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What Are Self-Help Skills for Children?

By Tara Barnett
Updated Mar 03, 2024
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Self-help skills for children can take a number of different forms. Unlike self-help for adults, this term is typically used to mean basic life skills when applied to children. Even so, there has been a rise in books that promote self-help skills for children that more closely resemble those for adults. These additional skills might include self-control, positive thinking, or even organizational habits. Any skill that will help a child succeed in life can be placed in this category, and which skills are required may be different in different cultures.

Some of the most common skills for children focus on developing independence. Learning how to feed, dress, and clean up after oneself are all important skills children should learn. The understanding that these tasks must be performed on a daily basis may take longer to develop, but the basic physical coordination to complete these tasks can be conditioned at an early age. It is generally understood that children of different ages are suited to different self-help skills of this type, but also that all children progress at different paces.

Basic self-help skills can also include knowing when to ask for help. Teaching self-help skills should involve promoting independence, but sometimes asking for help can be considered a skill of this type. For example, children who are not yet entirely toilet trained can be taught to ask for the toilet. When children know that a skill will be required of them in the future, it often makes it much easier to transition into independent responsibility for that skill.

There are also self-help skills for children that do not relate to basic life tasks. These are similar to adult self-help skills and focus primarily on improving the child's attitude and life. Specifically for children, learning how to maintain positive self-esteem and body image are very important. While imposing diets on children is often considered controversial, there are also books about dieting and exercise intended to help children improve themselves. Whether these skills are appropriate for children is something parents must consider in order to protect the child's well-being.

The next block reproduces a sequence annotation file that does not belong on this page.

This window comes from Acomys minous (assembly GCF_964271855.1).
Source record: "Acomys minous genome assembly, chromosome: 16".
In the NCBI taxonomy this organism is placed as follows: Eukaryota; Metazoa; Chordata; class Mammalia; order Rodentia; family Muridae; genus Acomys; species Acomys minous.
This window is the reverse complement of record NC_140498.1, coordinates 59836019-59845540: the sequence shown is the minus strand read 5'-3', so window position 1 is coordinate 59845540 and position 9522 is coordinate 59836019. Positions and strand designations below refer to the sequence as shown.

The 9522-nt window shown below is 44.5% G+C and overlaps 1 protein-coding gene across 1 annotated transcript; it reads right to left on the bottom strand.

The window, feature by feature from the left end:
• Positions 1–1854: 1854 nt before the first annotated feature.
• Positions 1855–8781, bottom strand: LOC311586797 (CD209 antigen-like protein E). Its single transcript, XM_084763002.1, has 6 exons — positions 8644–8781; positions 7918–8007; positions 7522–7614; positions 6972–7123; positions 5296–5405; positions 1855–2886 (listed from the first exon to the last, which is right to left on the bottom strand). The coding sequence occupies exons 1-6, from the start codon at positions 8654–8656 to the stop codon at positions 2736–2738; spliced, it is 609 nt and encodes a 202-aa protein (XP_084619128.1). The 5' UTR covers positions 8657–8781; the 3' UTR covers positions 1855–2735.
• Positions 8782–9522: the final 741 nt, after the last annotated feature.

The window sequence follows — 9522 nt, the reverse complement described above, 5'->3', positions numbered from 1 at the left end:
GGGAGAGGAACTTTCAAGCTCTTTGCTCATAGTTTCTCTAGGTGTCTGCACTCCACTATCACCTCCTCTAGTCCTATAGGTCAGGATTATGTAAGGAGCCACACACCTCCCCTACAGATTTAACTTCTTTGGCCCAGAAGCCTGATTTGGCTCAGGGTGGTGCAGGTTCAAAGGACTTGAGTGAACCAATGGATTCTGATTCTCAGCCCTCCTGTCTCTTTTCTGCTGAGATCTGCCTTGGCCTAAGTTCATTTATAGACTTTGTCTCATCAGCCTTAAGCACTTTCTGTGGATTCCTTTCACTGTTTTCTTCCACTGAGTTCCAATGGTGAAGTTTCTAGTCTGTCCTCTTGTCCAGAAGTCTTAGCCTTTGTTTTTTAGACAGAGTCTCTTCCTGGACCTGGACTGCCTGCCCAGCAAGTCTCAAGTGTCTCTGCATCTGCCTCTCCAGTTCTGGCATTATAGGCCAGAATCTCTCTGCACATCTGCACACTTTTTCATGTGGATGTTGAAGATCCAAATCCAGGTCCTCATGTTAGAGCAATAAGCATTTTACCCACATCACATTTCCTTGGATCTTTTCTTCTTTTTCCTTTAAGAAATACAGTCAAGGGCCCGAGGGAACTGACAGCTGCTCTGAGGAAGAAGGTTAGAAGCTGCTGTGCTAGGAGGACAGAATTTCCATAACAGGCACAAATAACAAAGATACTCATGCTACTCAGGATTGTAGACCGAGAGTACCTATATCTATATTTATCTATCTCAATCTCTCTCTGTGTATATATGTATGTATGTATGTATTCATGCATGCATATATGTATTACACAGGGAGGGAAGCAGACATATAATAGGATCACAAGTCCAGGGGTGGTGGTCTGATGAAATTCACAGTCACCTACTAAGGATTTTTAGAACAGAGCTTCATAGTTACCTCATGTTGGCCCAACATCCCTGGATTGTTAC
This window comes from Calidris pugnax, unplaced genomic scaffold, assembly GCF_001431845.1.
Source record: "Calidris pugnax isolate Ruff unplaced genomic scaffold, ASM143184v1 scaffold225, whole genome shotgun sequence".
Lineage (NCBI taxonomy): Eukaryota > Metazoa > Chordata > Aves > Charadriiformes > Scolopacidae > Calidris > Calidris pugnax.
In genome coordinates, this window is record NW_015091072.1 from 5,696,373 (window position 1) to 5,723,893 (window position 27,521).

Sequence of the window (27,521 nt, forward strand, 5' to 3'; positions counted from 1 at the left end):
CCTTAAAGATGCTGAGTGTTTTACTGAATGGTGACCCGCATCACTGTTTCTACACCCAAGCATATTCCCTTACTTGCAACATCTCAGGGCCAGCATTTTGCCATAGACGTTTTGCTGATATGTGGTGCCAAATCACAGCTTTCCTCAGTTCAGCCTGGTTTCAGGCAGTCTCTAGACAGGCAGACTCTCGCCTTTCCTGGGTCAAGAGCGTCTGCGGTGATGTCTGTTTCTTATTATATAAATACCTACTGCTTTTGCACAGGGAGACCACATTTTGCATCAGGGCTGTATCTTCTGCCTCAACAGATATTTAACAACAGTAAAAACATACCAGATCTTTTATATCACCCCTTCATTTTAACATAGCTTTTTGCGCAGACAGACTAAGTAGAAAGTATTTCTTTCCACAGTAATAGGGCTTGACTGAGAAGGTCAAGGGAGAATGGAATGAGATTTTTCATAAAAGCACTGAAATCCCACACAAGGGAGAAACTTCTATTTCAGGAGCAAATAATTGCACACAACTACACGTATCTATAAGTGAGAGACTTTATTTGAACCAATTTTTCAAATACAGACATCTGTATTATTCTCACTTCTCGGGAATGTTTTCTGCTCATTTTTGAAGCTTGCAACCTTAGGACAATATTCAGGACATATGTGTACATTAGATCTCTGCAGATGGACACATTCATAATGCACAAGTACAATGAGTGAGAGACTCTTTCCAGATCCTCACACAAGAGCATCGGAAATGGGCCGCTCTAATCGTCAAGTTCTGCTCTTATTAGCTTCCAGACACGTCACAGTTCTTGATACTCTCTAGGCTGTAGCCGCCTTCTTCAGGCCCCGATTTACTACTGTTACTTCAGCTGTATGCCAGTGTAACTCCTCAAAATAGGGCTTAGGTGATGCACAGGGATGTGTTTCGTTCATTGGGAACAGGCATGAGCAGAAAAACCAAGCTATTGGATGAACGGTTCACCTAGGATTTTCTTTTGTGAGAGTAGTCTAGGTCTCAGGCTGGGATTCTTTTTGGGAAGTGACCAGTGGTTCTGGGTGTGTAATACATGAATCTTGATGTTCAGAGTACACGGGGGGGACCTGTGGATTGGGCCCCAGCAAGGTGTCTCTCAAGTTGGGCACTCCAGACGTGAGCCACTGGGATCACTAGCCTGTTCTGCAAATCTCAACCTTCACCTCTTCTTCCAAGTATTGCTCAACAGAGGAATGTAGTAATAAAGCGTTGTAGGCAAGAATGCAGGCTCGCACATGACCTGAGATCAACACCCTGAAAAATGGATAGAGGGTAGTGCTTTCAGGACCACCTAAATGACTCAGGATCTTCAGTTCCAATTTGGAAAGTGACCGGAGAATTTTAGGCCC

It is important to note that not all children progress at the same speed and that in some cases it may be seen as inappropriate for children to learn certain skills. There are cultures in which children do not learn to dress themselves until they are older, and there are cultures in which only children of one gender learn certain skills. In most cases, it is less important when a child learns these skills than it is that the child becomes a fully socialized human being in his or her own culture.

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Discussion Comments
By MrsPramm — On May 25, 2014

@clintflint - I've seen a lot of tantrums in my life having taught little kids and they do seem to broadly fall into two camps. The kids who have had nothing but encouragement and praise no matter what they do and the kids who never get encouragement or praise.

Children shouldn't be treated like a special project. They are humans with personalities and if you respond to them in a human way, they will grow up right. Give them respect and honesty and love.

By clintflint — On May 24, 2014

@Iluviaporos - I know when I was a kid my father was extremely strict and he would crush any opposition we offered him. I've noticed that I find it difficult as an adult to face any kind of confrontation.

I think the best thing you can do is just to be reasonable. Let kids be independent if they want to and discuss what works and what doesn't and why with them. If they don't ever get to take control, then they don't learn to trust themselves.

By lluviaporos — On May 24, 2014

I've been thinking about this recently, because my nephew has started to become a little bit defiant in some of the things he does when he visits us. He will refuse to put on his pajamas for example, in a kind of playful way, but still quite firmly and claim he doesn't see the point.

It's good in a way because it makes me really think about what I ask him to do and whether or not there is really a reason behind it. I try not to ask him to do anything that isn't necessary. But at the same time I don't want him to lose respect for adults, so I make sure to insist that he does obey whenever I tell him to do something.

It just seems difficult to find that line between encouraging them to be independent and self confident, and encouraging them to do what they're told for their own good.

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